In the weeks leading up to finishing the first part of my woodcut, I started to get quotes on paper to print on and what it might cost to frame such large woodcut prints. Needless to say, these aspects of the project were going to cost me much more money than I had and so I needed to rethink how this was going to work. Thinking specifically about the subject matter of the prints and some of the oldest forms of Japanese Ukiyo-e, I decided that the answer lie in making scrolls. It was my girlfriend however that suggested I use linen cloth instead of fragile cotton rag paper. And so then it was a trip to the fabric store to by around 20 meters of finely woven linen cloth.
So, arriving at Under The House Of Art with my plywood woodcut and my roll of cloth, I set about using the smaller of the two presses Jacek owned. I tested my first panel and breather a huge sigh of relief when, by the second print got a great looking relief print.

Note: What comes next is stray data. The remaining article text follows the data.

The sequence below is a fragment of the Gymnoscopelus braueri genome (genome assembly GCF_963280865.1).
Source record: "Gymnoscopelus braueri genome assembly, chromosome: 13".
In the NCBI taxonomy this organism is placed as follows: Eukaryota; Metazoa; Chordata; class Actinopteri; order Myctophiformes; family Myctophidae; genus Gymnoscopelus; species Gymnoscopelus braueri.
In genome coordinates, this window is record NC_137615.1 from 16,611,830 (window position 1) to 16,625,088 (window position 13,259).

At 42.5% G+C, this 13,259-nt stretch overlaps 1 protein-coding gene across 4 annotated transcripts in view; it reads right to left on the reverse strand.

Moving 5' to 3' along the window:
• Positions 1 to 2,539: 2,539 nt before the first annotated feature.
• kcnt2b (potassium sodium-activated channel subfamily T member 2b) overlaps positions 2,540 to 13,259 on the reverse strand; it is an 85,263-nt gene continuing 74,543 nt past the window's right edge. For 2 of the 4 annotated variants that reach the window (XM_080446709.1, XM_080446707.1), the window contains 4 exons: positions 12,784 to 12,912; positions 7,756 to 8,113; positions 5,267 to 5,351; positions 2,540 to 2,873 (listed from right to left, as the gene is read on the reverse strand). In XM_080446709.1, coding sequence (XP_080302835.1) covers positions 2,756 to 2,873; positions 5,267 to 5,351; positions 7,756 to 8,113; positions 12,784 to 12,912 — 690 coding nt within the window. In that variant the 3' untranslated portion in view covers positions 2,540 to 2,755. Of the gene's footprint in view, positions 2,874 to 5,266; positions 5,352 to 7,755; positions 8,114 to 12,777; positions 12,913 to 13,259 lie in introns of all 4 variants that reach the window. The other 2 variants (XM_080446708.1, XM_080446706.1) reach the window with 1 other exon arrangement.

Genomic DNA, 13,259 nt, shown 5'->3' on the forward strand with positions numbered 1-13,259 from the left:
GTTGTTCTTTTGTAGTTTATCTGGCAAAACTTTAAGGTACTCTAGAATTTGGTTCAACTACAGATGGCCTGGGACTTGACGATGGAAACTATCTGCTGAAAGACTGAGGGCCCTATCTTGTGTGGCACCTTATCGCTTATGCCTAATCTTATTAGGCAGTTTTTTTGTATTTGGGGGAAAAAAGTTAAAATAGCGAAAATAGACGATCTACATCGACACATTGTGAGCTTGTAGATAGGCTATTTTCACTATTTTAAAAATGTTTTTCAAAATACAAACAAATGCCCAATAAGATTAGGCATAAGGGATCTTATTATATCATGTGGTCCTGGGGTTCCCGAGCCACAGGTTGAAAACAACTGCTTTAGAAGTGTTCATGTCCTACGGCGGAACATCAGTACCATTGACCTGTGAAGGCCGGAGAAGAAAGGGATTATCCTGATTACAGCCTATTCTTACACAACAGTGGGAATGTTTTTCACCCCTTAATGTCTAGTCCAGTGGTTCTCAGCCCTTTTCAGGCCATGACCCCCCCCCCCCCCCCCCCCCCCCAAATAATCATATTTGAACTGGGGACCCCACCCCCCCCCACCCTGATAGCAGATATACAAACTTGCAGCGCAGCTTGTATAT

The woodblock itself looked pretty impressive too!
So by now it’s mid September and I’m starting to wonder if I can get this finished by the end of 2010. Filled with more confidence the second time round, I started on the next panel of my collaborative triptych image. This one was the same as the first and the days and the weeks slowly ticked by. Days off were spent not leaving the house. Weekends were spent bent over with fine carving tools giving me callused hands and all the while I learned new techniques to shade areas, how to use my tools for specific effects and generally enjoyed the meditative task of carving out the images characters.
Soon November came to a close and I contacted Jacek (that’s him in the corner of the photo) to organise another printing session and in early December, I made final prints of the first two parts of ‘When The Demon Knife Weeps’.
During this printing session it would take around one to two hours to get a good print. Much fussing had to be done and checking and rechecking and inking and aligning so as not to waste the fabric. Truth be known… about half the fabric I bought ended up on the reject pile (now hidden in the back of my wardrobe). After two days of printing the downstairs area of my house looked like an overcrowded laundry and I had locked in two artists proofs and an edition of one for display/sale. I was now two thirds of the way through this piece.